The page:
You can claim a deduction on alimony or maintenance that you pay to your spouse or ex-spouse or to any third pay on behalf of your spouse or ex-spouse. This section provides information on alimony orders and agreements entered into after 1984. Here you will find information on what deductions the paying spouse can claim and what taxes the recipient spouse must pay.
Alimony payments whether made as per a divorce order or under a written agreement are generally deductible if:
• The two spouses no longer file a joint return together.
• The payment is made in cash. Money orders and checks are considered as cash.
• The divorce order or the agreement does not say that the payment is for some other purpose and not alimony.
• If the spouses are legally separated, they are not members of the same household at the time of the payment.
• The paying spouse is not required to make any payments (cash or property) on the death of the recipient.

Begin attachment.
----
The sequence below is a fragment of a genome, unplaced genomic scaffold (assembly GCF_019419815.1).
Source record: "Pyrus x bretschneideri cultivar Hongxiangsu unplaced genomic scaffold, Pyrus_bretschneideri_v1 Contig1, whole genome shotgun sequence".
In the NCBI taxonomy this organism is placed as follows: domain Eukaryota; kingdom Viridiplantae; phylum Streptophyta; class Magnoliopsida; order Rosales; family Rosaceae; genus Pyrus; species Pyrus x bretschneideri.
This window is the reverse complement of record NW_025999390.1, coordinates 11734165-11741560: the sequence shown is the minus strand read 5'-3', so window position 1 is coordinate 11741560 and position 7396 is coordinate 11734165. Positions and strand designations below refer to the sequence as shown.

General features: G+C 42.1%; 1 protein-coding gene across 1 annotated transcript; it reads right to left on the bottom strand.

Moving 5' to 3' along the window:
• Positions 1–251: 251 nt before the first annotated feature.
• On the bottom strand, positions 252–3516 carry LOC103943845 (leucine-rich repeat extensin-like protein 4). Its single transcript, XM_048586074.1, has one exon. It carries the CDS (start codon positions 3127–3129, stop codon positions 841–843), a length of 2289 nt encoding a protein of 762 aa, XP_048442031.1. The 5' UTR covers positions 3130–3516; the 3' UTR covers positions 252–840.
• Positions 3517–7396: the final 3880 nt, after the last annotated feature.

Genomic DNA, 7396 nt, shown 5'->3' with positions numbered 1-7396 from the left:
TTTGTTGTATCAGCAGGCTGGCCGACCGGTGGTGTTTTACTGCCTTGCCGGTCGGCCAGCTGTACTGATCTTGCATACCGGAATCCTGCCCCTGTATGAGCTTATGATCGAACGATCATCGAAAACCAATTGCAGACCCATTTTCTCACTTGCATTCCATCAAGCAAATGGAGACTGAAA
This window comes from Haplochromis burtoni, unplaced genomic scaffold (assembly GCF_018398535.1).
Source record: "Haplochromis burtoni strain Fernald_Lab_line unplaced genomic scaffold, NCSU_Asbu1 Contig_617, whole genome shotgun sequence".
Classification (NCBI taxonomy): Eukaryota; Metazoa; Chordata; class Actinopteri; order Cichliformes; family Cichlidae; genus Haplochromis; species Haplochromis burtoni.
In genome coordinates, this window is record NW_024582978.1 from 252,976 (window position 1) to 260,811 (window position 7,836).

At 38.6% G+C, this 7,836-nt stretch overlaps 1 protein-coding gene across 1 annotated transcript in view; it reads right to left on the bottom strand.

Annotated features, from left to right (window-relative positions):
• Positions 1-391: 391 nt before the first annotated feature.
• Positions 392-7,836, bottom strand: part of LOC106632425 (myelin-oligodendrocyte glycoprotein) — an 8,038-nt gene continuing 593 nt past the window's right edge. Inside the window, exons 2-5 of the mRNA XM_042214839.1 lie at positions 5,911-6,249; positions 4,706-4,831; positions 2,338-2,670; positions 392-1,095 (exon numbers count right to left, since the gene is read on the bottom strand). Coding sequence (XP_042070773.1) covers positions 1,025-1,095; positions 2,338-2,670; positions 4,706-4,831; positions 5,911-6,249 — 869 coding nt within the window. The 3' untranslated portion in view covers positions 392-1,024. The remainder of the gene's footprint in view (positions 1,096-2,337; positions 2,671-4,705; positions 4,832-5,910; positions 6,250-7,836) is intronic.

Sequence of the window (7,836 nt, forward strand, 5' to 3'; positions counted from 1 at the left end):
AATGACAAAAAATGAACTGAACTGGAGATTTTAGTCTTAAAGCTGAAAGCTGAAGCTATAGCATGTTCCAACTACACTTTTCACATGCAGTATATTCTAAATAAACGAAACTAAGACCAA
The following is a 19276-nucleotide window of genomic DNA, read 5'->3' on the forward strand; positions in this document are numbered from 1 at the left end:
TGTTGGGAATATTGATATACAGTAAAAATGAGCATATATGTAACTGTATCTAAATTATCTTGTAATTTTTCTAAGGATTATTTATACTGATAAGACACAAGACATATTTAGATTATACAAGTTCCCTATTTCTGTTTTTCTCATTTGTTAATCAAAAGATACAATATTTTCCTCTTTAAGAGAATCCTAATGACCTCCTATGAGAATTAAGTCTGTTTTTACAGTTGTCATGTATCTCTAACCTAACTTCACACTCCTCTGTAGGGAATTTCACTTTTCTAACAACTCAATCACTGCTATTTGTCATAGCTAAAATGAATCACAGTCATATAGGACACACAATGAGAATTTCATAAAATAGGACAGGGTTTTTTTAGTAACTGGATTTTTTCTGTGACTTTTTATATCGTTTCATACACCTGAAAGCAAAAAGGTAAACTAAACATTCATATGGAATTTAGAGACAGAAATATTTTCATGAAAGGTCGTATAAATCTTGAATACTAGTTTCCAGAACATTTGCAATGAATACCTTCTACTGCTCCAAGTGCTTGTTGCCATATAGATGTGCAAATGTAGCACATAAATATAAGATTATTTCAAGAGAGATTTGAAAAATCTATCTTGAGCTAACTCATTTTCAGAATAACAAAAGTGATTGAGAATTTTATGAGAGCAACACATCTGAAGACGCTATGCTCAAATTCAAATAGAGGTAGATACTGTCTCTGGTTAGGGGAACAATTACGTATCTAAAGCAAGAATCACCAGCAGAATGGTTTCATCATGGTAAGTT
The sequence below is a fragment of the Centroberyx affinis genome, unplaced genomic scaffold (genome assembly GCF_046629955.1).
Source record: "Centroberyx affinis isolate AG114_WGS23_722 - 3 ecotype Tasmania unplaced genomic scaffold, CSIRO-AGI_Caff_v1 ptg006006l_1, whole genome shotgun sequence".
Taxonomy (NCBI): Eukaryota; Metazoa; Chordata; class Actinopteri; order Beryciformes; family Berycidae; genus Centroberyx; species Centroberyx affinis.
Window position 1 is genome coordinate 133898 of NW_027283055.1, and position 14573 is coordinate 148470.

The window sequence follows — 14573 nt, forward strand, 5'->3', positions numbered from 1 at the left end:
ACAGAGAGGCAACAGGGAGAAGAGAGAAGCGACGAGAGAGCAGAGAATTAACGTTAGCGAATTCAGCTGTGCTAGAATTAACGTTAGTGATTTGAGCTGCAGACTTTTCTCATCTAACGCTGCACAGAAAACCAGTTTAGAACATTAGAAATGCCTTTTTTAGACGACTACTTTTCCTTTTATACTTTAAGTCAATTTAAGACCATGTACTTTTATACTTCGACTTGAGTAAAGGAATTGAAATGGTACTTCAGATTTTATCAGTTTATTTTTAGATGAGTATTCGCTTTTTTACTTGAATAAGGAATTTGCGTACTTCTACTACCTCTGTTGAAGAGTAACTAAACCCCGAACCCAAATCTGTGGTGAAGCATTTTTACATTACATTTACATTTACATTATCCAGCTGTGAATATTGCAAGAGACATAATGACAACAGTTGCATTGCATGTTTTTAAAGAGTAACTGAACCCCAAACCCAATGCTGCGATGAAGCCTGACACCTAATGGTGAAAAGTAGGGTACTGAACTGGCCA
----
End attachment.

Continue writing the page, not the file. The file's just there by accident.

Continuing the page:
• The payment is not considered as payment for child support.
Child support is not deductible. If any spouse has to pay child support and alimony but the spouse pays less than the total amount needed, the amount is first adjusted towards child support and the balance towards alimony.
Property settlements will not be considered as alimony even though the decree or written agreement requires the settlement nor will any payments made by one spouse to the other or to a third party but not required by the decree or written agreement.
A spouse claiming a deduction for alimony need not itemize the deduction. The deduction must be claimed on Form 1040 (line 34a). The social security number of the recipient must be provided. Failure to do so can result in the deduction being disallowed and a penalty of $50.
The recipient spouse must report the full amount of alimony on Form 1040 (line 11) and must provide the paying spouse with his or her social security number. Failure to do so can result in a penalty of $50.